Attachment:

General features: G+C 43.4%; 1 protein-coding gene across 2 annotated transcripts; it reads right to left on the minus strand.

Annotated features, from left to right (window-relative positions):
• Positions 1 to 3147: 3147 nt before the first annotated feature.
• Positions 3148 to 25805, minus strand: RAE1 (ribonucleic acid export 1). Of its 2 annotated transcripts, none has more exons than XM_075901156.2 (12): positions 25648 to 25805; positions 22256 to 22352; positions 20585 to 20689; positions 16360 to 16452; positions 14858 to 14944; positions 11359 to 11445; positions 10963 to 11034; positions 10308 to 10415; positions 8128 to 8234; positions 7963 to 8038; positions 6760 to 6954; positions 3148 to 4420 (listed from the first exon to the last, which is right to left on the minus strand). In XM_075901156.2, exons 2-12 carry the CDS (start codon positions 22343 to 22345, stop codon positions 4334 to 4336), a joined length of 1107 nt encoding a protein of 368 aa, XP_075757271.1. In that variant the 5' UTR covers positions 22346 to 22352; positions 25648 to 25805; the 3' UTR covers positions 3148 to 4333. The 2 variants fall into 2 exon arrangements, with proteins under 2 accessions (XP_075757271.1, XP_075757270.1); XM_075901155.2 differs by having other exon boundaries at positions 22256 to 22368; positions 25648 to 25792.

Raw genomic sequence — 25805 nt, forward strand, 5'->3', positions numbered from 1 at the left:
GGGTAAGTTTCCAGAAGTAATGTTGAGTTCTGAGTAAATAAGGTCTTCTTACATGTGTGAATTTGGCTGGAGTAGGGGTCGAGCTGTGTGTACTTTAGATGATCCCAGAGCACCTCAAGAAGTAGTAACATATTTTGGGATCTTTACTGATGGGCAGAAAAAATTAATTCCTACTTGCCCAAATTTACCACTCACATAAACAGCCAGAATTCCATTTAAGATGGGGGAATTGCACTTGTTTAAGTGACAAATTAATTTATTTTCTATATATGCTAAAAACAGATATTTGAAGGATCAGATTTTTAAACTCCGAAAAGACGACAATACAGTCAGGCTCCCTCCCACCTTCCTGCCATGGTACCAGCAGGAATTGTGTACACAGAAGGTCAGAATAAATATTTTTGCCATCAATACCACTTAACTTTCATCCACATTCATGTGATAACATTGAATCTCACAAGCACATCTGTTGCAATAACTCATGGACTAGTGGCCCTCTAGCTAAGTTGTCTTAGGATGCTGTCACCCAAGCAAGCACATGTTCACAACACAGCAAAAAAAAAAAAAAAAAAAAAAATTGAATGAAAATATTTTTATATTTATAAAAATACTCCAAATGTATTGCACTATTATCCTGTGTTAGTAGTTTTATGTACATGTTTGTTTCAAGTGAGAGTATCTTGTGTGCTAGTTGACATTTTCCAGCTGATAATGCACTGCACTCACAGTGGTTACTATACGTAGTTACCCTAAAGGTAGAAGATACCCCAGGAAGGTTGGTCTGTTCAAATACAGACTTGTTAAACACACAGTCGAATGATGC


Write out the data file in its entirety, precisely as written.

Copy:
General features: G+C 43.4%; 1 protein-coding gene across 2 annotated transcripts; it reads right to left on the minus strand.

Annotated features, from left to right (window-relative positions):
• Positions 1 to 3147: 3147 nt before the first annotated feature.
• Positions 3148 to 25805, minus strand: RAE1 (ribonucleic acid export 1). Of its 2 annotated transcripts, none has more exons than XM_075901156.2 (12): positions 25648 to 25805; positions 22256 to 22352; positions 20585 to 20689; positions 16360 to 16452; positions 14858 to 14944; positions 11359 to 11445; positions 10963 to 11034; positions 10308 to 10415; positions 8128 to 8234; positions 7963 to 8038; positions 6760 to 6954; positions 3148 to 4420 (listed from the first exon to the last, which is right to left on the minus strand). In XM_075901156.2, exons 2-12 carry the CDS (start codon positions 22343 to 22345, stop codon positions 4334 to 4336), a joined length of 1107 nt encoding a protein of 368 aa, XP_075757271.1. In that variant the 5' UTR covers positions 22346 to 22352; positions 25648 to 25805; the 3' UTR covers positions 3148 to 4333. The 2 variants fall into 2 exon arrangements, with proteins under 2 accessions (XP_075757271.1, XP_075757270.1); XM_075901155.2 differs by having other exon boundaries at positions 22256 to 22368; positions 25648 to 25792.

Raw genomic sequence — 25805 nt, forward strand, 5'->3', positions numbered from 1 at the left:
GGGTAAGTTTCCAGAAGTAATGTTGAGTTCTGAGTAAATAAGGTCTTCTTACATGTGTGAATTTGGCTGGAGTAGGGGTCGAGCTGTGTGTACTTTAGATGATCCCAGAGCACCTCAAGAAGTAGTAACATATTTTGGGATCTTTACTGATGGGCAGAAAAAATTAATTCCTACTTGCCCAAATTTACCACTCACATAAACAGCCAGAATTCCATTTAAGATGGGGGAATTGCACTTGTTTAAGTGACAAATTAATTTATTTTCTATATATGCTAAAAACAGATATTTGAAGGATCAGATTTTTAAACTCCGAAAAGACGACAATACAGTCAGGCTCCCTCCCACCTTCCTGCCATGGTACCAGCAGGAATTGTGTACACAGAAGGTCAGAATAAATATTTTTGCCATCAATACCACTTAACTTTCATCCACATTCATGTGATAACATTGAATCTCACAAGCACATCTGTTGCAATAACTCATGGACTAGTGGCCCTCTAGCTAAGTTGTCTTAGGATGCTGTCACCCAAGCAAGCACATGTTCACAACACAGCAAAAAAAAAAAAAAAAAAAAAAATTGAATGAAAATATTTTTATATTTATAAAAATACTCCAAATGTATTGCACTATTATCCTGTGTTAGTAGTTTTATGTACATGTTTGTTTCAAGTGAGAGTATCTTGTGTGCTAGTTGACATTTTCCAGCTGATAATGCACTGCACTCACAGTGGTTACTATACGTAGTTACCCTAAAGGTAGAAGATACCCCAGGAAGGTTGGTCTGTTCAAATACAGACTTGTTAAACACACAGTCGAATGATGC